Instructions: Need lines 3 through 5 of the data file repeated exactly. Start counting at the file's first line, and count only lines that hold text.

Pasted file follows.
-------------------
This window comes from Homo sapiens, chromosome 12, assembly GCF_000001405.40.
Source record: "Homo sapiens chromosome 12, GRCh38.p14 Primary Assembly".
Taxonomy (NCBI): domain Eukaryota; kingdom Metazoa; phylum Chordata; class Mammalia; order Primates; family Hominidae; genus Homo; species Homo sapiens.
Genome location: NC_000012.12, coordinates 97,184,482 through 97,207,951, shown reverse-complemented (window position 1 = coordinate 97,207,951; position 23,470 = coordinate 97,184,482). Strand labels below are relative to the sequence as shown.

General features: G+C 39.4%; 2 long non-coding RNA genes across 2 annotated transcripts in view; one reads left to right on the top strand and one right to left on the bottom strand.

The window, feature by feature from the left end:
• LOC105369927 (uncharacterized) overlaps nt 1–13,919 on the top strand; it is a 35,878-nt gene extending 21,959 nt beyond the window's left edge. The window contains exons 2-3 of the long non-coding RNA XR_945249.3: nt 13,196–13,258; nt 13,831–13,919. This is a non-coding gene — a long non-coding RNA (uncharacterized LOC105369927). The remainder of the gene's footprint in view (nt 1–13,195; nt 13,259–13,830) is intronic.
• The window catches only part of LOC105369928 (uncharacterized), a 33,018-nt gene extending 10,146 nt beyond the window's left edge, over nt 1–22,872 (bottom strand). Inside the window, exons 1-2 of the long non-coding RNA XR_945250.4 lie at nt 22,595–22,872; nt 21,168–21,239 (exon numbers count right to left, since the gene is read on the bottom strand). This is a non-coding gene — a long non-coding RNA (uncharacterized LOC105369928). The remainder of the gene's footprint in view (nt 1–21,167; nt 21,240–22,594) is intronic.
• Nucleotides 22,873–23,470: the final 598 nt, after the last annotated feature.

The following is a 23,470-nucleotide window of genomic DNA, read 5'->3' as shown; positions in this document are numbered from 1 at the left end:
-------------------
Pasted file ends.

Taxonomy (NCBI): domain Eukaryota; kingdom Metazoa; phylum Chordata; class Mammalia; order Primates; family Hominidae; genus Homo; species Homo sapiens.
Genome location: NC_000012.12, coordinates 97,184,482 through 97,207,951, shown reverse-complemented (window position 1 = coordinate 97,207,951; position 23,470 = coordinate 97,184,482). Strand labels below are relative to the sequence as shown.

General features: G+C 39.4%; 2 long non-coding RNA genes across 2 annotated transcripts in view; one reads left to right on the top strand and one right to left on the bottom strand.